And the most interesting, stable, well-balanced people I've met and worked with are the ones who are happy doing what they do. For some, it's coding. For others, it's drawing or writing or making videos or networking online.

Times are changing. Careers are different. Now, it only matters if the work you do is really fucking good. That's the competition your kids are up against.

Are strict engineering colleges the way to prepare them? Hardly.

Times are changing. Careers are different. Now, it only matters if the work you do is really fucking good. That's the competition your kids are up against.

Putting them in one only gives them a false sense of security that after four years they won't have to worry about being unemployed (which is no longer true) -- that after the years of mental, verbal and even physical abuse, their reward is to coast by on a job they're not interested in anyway.

To Students


I understand what it feels like to be confused. I'm still confused a lot, although not as much as I was when I was 17 or 18.

This. Is. Normal.

Just know that if you cultivate good taste, you're kind and thoughtful to people and you keep doing what you want to do every day, you'll understand what you need to do in a few years.

Till then, hold tight. Be stubborn. And above all, don't let anyone tell you not to talk to the opposite gender, not to wear 'indecent' clothes or control you with scary cardboard masks labelled 'morality' and 'culture'. This is not acceptable behaviour and the people who consistently push this on you are either pretty shitty to begin with, or they're controlled by it themselves.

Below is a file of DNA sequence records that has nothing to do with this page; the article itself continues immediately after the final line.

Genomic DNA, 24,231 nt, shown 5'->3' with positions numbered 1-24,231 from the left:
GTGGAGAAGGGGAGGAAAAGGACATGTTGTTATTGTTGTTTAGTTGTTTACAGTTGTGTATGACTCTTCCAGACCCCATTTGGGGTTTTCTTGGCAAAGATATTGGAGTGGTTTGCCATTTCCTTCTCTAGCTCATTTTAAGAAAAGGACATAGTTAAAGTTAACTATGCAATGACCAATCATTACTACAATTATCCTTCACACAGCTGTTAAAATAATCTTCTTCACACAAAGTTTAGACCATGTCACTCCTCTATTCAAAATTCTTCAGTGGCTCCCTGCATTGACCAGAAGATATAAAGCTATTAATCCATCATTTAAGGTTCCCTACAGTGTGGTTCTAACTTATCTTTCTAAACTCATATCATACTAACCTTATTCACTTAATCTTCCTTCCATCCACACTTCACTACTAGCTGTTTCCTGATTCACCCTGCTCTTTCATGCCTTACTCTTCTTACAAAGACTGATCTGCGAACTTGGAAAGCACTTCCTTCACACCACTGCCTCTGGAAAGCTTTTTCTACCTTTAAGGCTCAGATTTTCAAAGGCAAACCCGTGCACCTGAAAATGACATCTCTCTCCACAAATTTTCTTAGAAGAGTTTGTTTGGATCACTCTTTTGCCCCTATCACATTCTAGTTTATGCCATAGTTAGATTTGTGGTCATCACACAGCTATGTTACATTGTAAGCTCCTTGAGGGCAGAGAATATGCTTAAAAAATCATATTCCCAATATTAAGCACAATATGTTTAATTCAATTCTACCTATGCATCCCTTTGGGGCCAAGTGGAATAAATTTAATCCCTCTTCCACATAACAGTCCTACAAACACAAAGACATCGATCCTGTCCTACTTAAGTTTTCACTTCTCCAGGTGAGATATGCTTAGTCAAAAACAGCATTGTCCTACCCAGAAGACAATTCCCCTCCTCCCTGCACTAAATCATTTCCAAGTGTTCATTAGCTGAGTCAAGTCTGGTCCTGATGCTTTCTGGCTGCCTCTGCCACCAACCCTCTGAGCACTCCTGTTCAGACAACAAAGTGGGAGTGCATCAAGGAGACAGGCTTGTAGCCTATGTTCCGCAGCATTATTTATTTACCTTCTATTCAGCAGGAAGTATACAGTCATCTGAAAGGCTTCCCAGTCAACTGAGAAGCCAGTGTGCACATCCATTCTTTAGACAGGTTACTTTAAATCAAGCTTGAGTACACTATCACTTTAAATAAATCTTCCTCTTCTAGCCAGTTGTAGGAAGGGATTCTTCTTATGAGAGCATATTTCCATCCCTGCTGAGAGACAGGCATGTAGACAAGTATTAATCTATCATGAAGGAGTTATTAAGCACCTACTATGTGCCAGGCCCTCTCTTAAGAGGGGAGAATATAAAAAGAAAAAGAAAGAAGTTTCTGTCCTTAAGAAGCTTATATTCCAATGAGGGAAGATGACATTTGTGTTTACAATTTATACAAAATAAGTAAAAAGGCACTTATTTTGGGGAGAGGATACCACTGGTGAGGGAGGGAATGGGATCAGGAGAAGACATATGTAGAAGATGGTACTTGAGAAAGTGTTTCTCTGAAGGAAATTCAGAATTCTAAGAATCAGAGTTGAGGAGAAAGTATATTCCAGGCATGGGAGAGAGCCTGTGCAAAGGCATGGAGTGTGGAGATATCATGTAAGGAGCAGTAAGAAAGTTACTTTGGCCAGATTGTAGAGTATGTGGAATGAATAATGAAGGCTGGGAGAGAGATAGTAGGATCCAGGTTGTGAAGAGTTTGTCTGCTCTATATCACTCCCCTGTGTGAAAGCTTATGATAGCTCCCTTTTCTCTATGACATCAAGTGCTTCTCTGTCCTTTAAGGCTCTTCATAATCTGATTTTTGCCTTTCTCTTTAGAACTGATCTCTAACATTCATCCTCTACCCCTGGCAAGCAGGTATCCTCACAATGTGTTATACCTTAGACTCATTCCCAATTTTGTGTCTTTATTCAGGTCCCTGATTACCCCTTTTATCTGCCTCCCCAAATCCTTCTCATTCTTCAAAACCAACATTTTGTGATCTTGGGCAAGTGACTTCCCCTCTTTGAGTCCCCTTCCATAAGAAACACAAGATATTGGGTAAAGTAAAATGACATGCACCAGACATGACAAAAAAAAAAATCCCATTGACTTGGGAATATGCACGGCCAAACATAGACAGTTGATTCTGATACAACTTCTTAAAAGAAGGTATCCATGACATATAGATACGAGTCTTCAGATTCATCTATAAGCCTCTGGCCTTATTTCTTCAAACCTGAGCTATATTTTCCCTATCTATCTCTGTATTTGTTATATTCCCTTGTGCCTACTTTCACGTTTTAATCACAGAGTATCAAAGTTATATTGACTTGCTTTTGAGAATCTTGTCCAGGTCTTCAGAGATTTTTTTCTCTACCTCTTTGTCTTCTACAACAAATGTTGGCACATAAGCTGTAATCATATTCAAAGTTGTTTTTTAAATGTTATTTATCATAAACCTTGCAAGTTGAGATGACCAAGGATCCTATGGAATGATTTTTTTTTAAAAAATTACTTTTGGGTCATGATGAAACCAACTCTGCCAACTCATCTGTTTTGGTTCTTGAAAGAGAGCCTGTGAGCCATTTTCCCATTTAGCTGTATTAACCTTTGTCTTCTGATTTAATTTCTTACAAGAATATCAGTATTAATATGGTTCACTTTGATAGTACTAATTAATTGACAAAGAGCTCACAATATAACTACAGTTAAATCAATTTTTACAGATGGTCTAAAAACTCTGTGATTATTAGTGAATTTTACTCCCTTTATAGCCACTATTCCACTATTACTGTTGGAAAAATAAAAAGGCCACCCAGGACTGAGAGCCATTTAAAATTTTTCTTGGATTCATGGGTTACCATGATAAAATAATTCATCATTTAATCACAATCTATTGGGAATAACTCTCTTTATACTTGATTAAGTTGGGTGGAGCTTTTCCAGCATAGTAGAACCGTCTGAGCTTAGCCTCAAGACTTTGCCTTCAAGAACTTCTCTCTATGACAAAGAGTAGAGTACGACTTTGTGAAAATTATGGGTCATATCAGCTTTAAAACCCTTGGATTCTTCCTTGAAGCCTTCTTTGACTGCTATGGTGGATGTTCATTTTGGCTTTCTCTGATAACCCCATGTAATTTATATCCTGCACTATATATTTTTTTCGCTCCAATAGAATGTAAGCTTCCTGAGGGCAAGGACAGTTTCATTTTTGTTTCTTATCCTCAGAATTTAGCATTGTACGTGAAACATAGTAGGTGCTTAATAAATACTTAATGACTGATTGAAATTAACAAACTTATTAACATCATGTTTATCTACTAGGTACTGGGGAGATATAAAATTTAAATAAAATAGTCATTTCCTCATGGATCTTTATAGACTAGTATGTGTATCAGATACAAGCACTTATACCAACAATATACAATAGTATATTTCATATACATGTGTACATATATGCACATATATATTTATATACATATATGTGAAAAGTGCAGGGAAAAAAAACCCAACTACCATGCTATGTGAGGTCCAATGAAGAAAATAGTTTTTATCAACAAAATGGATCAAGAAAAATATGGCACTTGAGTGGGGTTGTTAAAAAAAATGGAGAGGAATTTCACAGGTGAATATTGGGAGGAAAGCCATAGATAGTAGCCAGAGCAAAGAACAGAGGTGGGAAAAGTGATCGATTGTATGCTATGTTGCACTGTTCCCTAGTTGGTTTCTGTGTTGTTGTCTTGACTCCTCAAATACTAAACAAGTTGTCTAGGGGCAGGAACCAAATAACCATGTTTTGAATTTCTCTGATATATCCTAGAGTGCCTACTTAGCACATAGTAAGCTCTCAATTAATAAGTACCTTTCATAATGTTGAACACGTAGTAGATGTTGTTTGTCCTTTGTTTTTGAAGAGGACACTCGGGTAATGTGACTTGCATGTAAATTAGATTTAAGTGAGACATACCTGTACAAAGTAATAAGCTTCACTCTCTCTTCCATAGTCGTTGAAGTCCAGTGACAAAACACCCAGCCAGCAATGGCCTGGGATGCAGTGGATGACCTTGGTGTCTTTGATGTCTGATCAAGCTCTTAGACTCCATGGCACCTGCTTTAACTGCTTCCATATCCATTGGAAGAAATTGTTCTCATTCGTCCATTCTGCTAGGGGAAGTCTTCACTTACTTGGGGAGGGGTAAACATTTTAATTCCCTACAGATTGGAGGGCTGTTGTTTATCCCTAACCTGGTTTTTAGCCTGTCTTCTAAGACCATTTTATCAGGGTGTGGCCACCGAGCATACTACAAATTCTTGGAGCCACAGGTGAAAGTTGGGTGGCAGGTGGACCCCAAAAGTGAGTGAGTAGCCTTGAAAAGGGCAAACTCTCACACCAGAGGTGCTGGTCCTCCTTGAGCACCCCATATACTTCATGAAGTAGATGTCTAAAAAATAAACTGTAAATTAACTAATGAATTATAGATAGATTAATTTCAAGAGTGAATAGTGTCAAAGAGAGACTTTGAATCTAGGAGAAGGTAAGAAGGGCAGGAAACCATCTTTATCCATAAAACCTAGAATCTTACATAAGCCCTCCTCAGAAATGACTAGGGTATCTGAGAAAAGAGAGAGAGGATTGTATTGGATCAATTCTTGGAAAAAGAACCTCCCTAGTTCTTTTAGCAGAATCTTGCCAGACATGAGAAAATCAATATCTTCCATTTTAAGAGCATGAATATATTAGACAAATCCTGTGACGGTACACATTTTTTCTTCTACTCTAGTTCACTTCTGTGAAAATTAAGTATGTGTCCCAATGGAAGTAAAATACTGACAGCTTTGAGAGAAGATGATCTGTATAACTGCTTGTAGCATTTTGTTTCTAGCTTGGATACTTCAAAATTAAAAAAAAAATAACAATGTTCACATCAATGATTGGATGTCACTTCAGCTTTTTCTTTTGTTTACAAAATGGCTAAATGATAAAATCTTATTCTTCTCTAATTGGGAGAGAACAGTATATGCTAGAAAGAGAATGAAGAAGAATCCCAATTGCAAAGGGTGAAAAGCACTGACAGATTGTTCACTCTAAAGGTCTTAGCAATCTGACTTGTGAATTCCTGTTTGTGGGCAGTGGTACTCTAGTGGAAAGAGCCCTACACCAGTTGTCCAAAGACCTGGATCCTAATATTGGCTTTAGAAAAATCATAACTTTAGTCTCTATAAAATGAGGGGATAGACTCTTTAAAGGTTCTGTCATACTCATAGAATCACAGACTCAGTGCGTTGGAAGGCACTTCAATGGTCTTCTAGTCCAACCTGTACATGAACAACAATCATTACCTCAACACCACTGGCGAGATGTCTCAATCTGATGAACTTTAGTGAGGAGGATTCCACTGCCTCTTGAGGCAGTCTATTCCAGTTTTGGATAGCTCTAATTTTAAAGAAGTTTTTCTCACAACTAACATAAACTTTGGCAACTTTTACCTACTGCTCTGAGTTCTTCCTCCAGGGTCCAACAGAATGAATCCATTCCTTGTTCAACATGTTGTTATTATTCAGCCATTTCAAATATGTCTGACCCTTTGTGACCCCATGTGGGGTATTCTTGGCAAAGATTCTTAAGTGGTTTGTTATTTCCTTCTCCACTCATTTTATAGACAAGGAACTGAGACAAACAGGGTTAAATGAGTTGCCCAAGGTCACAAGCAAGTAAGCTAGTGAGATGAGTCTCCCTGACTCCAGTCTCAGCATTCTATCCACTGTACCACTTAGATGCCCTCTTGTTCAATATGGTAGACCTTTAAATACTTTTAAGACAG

It's okay to not attend the 'right' college when you don't know what to do. You'll understand how overrated that is when you start looking for good jobs that need actual skill.

It's okay to not attend the 'right' college... You'll understand how overrated that is when you start looking for good jobs that need actual skill.

If you want career advice, read. Be curious. Go to the internet and learn how to search. Like sunscreen, using the right keywords and names and terms in your field of interest is important.

Even if what you're interested in seems small and silly right now or too much like a pipe dream, it's probably not. And if you never try to find out more about it, you'll always think that it's too small or too big for you, and you would have missed an opportunity to do what you love for a living.

If you don't know the right words or don't learn to use them, you won't find what you're looking for. Or like me, you'll spend a great deal of time and money on other things before you do. For example, content marketing wasn't very popular when I was in school. But now, almost every digital business needs it. And I only found out after I stumbled on blogs like Copyblogger and Jon Morrow.

Be patient with your parents. Sometimes, they're just as confused as you.

Be patient with your parents. Sometimes, they're just as confused as you. That's normal too. I chose engineering because of a lack of knowledge about what was available to me. It wasn't just my parents' decision because I had a choice. I just didn't think I did. Not a good excuse when I look back on it, but it felt pretty compelling at the time.

And that's something worth remembering. You always have a choice. Choose to live, and live well.